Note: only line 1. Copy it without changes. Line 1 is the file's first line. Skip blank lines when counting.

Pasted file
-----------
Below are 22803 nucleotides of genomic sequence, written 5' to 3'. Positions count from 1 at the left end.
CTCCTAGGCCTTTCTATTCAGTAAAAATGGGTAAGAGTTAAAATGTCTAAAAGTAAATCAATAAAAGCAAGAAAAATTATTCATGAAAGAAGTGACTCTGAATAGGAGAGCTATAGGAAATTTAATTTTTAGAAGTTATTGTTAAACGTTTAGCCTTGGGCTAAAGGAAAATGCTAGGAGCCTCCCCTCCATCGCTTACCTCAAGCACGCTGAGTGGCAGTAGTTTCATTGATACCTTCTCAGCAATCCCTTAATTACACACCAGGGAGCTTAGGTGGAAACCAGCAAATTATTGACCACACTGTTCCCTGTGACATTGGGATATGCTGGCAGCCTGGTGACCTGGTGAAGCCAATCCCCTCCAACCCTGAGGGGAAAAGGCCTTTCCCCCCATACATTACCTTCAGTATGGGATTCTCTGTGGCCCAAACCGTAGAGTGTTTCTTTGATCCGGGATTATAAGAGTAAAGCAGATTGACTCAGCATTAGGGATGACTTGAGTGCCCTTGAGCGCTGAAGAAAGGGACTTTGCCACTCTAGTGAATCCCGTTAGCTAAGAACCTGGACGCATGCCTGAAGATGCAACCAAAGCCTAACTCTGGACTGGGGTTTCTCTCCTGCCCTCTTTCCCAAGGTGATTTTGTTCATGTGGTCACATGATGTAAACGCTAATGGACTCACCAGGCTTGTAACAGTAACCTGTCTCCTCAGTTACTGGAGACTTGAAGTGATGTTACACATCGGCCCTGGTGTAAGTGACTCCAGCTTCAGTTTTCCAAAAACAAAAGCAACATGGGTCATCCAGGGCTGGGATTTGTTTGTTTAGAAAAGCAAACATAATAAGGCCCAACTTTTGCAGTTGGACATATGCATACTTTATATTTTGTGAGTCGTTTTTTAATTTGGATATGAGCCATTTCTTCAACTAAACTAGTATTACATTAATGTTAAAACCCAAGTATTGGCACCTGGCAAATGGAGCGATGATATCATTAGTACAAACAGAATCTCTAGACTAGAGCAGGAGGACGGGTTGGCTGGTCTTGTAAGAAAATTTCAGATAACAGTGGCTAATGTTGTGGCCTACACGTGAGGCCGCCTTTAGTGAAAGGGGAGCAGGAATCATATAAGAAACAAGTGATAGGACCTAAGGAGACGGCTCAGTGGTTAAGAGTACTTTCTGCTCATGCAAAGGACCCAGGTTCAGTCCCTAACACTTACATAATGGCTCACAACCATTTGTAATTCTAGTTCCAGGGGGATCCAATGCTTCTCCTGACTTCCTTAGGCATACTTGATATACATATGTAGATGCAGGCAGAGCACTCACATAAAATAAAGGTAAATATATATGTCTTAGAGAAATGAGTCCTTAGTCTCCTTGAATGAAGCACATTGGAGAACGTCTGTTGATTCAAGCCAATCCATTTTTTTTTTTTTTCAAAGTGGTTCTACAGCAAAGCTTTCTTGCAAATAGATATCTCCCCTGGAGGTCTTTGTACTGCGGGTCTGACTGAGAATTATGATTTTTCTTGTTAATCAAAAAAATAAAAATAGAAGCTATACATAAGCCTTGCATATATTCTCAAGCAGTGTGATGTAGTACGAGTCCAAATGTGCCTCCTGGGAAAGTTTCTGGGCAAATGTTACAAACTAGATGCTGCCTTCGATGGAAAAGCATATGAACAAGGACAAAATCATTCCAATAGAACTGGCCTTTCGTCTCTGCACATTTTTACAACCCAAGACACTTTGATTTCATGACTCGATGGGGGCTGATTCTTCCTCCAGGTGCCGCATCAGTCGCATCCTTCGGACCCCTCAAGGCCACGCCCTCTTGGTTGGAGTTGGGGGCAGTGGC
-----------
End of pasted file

Below are 22803 nucleotides of genomic sequence, written 5' to 3'. Positions count from 1 at the left end.